The Swiss Abyss
by Paula Harman
About me: It’s hard to sum up someone in just ...
Escalators, doggy hitching posts, and doors that close really, really fast.
End of day 3.
Before I left the US for this study abroad trip, everyone told me the days would go by really fast- and I assumed they were correct. Time flies when you’re having fun right? Wrong. At least not this time. Things might begin to speed up soon, but perhaps because of the jetlag, or the hours I lost, or for some other unknown reason, I feel like I have been here for weeks! And I know it’s not because the days are extra long- cause they’re not. Stores and restaurants close at 7 during the week and even earlier on the weekends. Public transportation stops running at around midnight (I don’t even know why it runs that late, because there is no reason to be out if everything is closed). It’s going to take a lot of adjustment for a late riser and night owl like myself.
So far I feel like I have gotten a lot accomplished. I have spent these first couple of days running around the city with Amber and Chelsey (the two other girls here from A&M) and our "buddy" Alain. The university exchange program set us up with Alain to show us around and help us become acquainted with the city. He has been a life saver. I do feel bad for him though- little did he know when he signed up for this, that he would have not one, not two, but THREE giddy, excitable American girls to handle. But, unprepared as he may have been, he has handled it very well- though he did admit, very politely, that it was a surprise. So, Alain, if you happen to read this, thank you. I owe you big time.
One of the first things I noticed when arriving in Switzerland was a huge Great Dane inside the Geneva airport. I was slightly surprised to see that they allowed this great big dog inside, but I attributed it to the much more relaxed security and friendly atmosphere of the airport. However, I began to notice more and more dogs every new place we went. Dogs on the sidewalks, dogs on the metro, dogs in the post office, dogs at the mall, dogs outside the grocery store, dogs inside the grocery store....they are everywhere. There are even little doggy hitching posts outside the grocery stores. Long poles about 6 inches off the ground where you will see little Fido and Spot sitting patiently, loyally waiting for their owners to finish shopping. The downside to this abundance of pooches is the equally abundant amount of doggy poo :(
The city of Lausanne is beautiful. The rolling landscape was not flattened when the city was built, and as a result, there are hills, stairs, elevators, and escalators everywhere to maneuver the many, many levels and layers of the city. If you know me very well, you may be aware of my aversion to escalators. Or might I say, my previous aversion to escalators. I think it's pretty safe to say that I have been cured. When you have been walking for a couple of hours up and down stairs and hills, an escalator is extremely inviting.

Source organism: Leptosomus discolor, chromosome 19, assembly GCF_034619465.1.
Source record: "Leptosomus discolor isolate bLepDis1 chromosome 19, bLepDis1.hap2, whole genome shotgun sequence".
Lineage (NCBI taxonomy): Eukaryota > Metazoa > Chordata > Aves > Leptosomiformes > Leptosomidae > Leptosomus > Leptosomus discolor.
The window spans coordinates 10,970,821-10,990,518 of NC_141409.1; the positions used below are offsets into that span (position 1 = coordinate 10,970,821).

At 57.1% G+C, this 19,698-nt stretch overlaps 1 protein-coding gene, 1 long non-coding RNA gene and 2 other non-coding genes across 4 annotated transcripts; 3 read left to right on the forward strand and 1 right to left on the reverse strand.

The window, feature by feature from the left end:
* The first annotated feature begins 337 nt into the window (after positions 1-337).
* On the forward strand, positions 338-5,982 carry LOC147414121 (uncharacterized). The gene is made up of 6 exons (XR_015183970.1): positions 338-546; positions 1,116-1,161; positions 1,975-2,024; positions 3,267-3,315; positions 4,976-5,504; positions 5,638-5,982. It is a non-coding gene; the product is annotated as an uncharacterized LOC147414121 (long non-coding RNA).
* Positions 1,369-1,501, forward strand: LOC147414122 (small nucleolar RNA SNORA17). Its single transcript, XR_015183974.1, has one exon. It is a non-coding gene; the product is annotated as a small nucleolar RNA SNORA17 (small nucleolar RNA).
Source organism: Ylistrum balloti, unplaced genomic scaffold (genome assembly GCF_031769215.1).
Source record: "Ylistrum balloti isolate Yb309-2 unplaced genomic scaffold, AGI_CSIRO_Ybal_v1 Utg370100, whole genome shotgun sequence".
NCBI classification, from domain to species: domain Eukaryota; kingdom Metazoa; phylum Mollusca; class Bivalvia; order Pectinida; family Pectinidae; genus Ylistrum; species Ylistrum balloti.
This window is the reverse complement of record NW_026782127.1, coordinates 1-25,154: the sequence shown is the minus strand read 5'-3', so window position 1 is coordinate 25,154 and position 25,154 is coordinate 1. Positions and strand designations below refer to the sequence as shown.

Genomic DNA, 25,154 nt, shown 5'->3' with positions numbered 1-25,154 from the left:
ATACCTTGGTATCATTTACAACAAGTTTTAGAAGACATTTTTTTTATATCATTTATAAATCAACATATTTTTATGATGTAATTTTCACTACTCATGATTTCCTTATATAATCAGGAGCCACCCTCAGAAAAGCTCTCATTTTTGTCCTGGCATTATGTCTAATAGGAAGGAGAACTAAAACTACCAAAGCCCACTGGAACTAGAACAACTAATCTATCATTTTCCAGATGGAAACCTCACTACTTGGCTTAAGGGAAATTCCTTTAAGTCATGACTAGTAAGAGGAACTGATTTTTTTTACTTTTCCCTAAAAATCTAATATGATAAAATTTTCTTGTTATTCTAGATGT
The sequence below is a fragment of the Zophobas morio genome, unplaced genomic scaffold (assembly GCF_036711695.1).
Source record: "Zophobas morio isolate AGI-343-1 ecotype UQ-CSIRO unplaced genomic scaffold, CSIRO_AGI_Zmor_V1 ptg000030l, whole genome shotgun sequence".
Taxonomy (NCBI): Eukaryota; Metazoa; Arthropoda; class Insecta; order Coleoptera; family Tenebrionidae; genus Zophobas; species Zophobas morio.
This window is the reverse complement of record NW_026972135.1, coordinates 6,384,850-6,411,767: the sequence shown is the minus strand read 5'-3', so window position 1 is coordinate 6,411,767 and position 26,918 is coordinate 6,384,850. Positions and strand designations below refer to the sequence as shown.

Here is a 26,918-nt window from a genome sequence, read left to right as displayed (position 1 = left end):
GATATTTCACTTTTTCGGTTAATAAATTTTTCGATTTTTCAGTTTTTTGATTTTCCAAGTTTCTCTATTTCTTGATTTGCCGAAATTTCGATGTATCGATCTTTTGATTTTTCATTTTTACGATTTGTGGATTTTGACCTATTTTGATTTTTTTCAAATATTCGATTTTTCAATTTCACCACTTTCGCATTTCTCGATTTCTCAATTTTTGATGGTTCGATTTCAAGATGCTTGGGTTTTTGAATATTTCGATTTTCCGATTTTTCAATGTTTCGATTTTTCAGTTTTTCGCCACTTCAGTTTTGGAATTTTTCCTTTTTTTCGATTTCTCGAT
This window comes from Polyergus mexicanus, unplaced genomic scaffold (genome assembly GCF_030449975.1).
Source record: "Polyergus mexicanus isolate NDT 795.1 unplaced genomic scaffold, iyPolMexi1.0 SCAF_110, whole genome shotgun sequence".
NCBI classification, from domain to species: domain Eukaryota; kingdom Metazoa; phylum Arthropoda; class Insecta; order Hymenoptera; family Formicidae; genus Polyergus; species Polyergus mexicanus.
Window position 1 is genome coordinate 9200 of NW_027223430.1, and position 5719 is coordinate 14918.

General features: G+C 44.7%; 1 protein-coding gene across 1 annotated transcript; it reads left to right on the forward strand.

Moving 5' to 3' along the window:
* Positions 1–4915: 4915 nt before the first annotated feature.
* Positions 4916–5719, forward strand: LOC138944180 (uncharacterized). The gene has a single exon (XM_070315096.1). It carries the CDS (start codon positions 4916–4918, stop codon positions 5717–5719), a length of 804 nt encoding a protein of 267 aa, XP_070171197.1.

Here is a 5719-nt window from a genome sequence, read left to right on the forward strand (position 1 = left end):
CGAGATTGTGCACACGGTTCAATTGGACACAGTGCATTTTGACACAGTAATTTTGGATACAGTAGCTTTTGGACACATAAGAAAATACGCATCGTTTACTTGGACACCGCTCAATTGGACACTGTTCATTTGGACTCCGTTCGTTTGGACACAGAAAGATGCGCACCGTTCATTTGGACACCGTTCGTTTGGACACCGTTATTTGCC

My first couple of encounters with the public transportation here in Switzerland had a lasting impression. We had to take the train from the Geneva airport to Lausanne. Dragging our luggage through the airport and down what seemed like 100 flights of stairs we finally made it to the train station. After standing around, wandering aimlessly and then asking a few people, we eventually figured out which train to get on. I noticed that there was a pretty big gap between the platform and the train, one big enough for a leg to fit into, and took note. Of course, I must have noted wrong, because as soon as began boarding the train, my foot went right into the hole. Fortunately, I have lightening reflexes and managed to come away without injury, but it definitely made an impression.
After arriving in Lausanne, we had to take the metro. I learned rather quickly that the doors are not operated by a person. Nor do they care if there is a person walking through before they decide it is time to close. There is a warning sound immediately preceding the whooshing sound of the doors closing rapidly with deadly force. We also learned that if there is a crowd of people attempting to board the metro, and the warning sound is heard, the result is a stampede of frantic people who do not wish to be crushed by the merciless sliding doors. It is quite unnerving at first, but since the public transportation is the best way to get around town, and the metro is the fastest way by far, it is best to simply learn to heed the warning sound, and stay clear of the doors.
I also take the above-ground metro and the buses. I like these a lot better, because they move slower and you can see the person driving. I did learn however, that if you do not push the button on the door, it will not open. And the metro will leave you. Even if you are banging on the door. And it wont stop. Even if you run after it.
Tomorrow: Residence permits, UniL orientation, and the beginning of my first weekend in Switzerland!